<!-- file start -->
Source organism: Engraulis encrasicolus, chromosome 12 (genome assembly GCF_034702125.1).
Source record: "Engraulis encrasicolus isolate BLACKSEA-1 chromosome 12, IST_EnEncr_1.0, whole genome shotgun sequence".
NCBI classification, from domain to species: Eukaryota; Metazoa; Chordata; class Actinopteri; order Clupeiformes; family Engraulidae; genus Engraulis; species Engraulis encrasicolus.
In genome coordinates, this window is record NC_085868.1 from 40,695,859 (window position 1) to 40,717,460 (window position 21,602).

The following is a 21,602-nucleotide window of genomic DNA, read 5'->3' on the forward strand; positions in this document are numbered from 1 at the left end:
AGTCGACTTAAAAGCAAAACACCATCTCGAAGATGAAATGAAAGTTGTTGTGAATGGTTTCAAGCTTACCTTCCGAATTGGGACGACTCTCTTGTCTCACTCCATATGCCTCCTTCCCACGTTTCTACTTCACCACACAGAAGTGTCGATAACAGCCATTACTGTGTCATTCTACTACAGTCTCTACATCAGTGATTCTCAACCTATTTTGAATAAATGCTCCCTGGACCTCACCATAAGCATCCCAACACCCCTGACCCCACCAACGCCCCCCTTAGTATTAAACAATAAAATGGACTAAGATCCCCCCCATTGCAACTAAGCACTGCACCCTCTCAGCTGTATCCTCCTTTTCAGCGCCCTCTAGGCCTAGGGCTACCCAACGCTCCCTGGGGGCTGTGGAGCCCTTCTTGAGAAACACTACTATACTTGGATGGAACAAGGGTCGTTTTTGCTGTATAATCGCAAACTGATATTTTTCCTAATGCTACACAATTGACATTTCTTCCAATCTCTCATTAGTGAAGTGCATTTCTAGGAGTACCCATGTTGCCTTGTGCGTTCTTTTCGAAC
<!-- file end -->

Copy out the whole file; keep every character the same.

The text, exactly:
Source organism: Engraulis encrasicolus, chromosome 12 (genome assembly GCF_034702125.1).
Source record: "Engraulis encrasicolus isolate BLACKSEA-1 chromosome 12, IST_EnEncr_1.0, whole genome shotgun sequence".
NCBI classification, from domain to species: Eukaryota; Metazoa; Chordata; class Actinopteri; order Clupeiformes; family Engraulidae; genus Engraulis; species Engraulis encrasicolus.
In genome coordinates, this window is record NC_085868.1 from 40,695,859 (window position 1) to 40,717,460 (window position 21,602).

The following is a 21,602-nucleotide window of genomic DNA, read 5'->3' on the forward strand; positions in this document are numbered from 1 at the left end:
AGTCGACTTAAAAGCAAAACACCATCTCGAAGATGAAATGAAAGTTGTTGTGAATGGTTTCAAGCTTACCTTCCGAATTGGGACGACTCTCTTGTCTCACTCCATATGCCTCCTTCCCACGTTTCTACTTCACCACACAGAAGTGTCGATAACAGCCATTACTGTGTCATTCTACTACAGTCTCTACATCAGTGATTCTCAACCTATTTTGAATAAATGCTCCCTGGACCTCACCATAAGCATCCCAACACCCCTGACCCCACCAACGCCCCCCTTAGTATTAAACAATAAAATGGACTAAGATCCCCCCCATTGCAACTAAGCACTGCACCCTCTCAGCTGTATCCTCCTTTTCAGCGCCCTCTAGGCCTAGGGCTACCCAACGCTCCCTGGGGGCTGTGGAGCCCTTCTTGAGAAACACTACTATACTTGGATGGAACAAGGGTCGTTTTTGCTGTATAATCGCAAACTGATATTTTTCCTAATGCTACACAATTGACATTTCTTCCAATCTCTCATTAGTGAAGTGCATTTCTAGGAGTACCCATGTTGCCTTGTGCGTTCTTTTCGAAC